Tuesday, April 19, 2016
This Customer is Unsatisfied
Before actually starting to draft the Mod2 research report, I felt incredibly rich. Rich in time, rich in data (the whole class’s data!), rich in figures, captions, and results from previous homeworks, rich in ideas of all the different ways the data could be used. I felt like I had a pretty clear understanding of the NHEJ assay and the flow cytometry data, since I spent much of the past year making a similarly designed fluorescent reporter and running flow cytometry experiments in my UROP lab. Plus, preparing a journal club presentation, and then listening to all the other journal club presentations on NHEJ related subjects, made me feel like I had a solid platform of context in terms of other NHEJ research going on and areas of significant. All this lulled me into a (very) false sense of security. All the data was sitting in front of me, I had some directions in mind, it wouldn’t be that hard to put it all together.
I was very wrong.
It was very hard.
I took a closer look at all the numbers, both from the NHEJ assay and the drug dosage assay, and realized, “Wait, these numbers… these numbers are everywhere, these numbers cannot help me?” Numbers were conflicting each other, numbers were jumping around in strange ways, numbers were making very sad looking graphs, with error bars skyrocketing and increasing the whole y-axis and making my actual data look very small and insignificant.
Part of the frustration was the feeling that most of this funky data was not the result of biology, and maybe not representing what was actually going on in the cell, but the result of small cell counts or not enough replicates, or non-optimal experimental conditions. Were some of the numbers for the flow data so abnormally large because too many cells died from the lipofectamine? Or because the transfection efficiency was low? Maybe adjusting the plasmid:lipofectamine ratio would have given better transfection efficiency, or we could have incubated the cells for longer than one day after the transfection, to allow more time for cell machinery to kick in and start pumping out the fluorescent proteins. All these thoughts made it very difficult for me to accept the numbers I had, and work with them to create a story that I felt was scientifically sound and compelling. Yes, we know that sometimes we get unexpected results and must work with whatever results we have. But in this case, I couldn’t shake the feeling that these “unexpected results” were also unreliable. If these experiments were repeated, would they yield the same results again? Maybe they would, maybe they wouldn’t, but either way, this was the data I had for this report.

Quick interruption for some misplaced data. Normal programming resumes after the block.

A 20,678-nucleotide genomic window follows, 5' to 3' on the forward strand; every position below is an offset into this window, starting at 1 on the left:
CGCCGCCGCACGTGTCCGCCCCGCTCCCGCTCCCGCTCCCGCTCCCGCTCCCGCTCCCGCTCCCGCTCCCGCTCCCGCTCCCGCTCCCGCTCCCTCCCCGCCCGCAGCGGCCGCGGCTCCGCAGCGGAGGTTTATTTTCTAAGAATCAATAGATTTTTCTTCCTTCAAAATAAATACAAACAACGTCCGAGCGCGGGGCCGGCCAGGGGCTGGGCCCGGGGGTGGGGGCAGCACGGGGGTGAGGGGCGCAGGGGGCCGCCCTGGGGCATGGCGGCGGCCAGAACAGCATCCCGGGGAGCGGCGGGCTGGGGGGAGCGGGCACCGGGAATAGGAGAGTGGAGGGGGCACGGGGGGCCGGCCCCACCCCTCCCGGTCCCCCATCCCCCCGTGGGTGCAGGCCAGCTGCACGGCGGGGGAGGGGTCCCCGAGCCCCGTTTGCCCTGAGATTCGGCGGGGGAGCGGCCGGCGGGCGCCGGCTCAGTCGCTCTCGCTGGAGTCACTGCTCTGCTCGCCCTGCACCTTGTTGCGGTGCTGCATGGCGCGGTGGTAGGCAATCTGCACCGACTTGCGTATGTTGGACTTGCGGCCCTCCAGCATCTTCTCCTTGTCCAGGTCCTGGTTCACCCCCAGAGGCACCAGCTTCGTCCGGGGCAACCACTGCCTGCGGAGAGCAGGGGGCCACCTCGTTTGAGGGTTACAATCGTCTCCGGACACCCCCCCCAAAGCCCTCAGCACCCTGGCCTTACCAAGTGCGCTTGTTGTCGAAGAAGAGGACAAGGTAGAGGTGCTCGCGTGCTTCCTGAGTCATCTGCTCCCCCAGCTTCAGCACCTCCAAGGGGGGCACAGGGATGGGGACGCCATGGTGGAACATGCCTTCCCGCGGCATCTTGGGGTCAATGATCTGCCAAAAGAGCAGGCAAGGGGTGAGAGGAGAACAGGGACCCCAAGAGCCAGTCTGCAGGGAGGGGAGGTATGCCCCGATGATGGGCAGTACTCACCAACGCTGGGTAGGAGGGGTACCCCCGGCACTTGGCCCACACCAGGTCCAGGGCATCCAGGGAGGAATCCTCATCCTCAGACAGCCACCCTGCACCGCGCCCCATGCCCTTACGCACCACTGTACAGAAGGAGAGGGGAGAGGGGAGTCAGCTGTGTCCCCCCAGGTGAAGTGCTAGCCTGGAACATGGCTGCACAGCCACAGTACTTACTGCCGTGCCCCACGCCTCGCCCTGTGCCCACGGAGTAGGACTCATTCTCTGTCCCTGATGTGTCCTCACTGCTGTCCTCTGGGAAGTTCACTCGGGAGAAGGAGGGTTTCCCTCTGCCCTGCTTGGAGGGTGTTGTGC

In the end, a large amount of the time spent on the Module 2 report was organizing and reorganizing the data I had in an effort to try to find a path towards a conclusion that was actually supported by the experiments and data present. I switched directions about four different times, and spent probably much too long simply agonizing over how to synthesize all the different and conflicting results into something that made sense.
I think the lesson learned here, is to look ahead at all the different experiments that will be done, and think about what information each experiment will give. Have a scientific question in mind that each experiment will contribute towards answering. This way, the question (and the answer) can evolve as experiments are performed and new information is found. Do not wait until the end, when all the data is collected and it is time to create a cohesive storyline, to really start thinking about what purpose this information serves.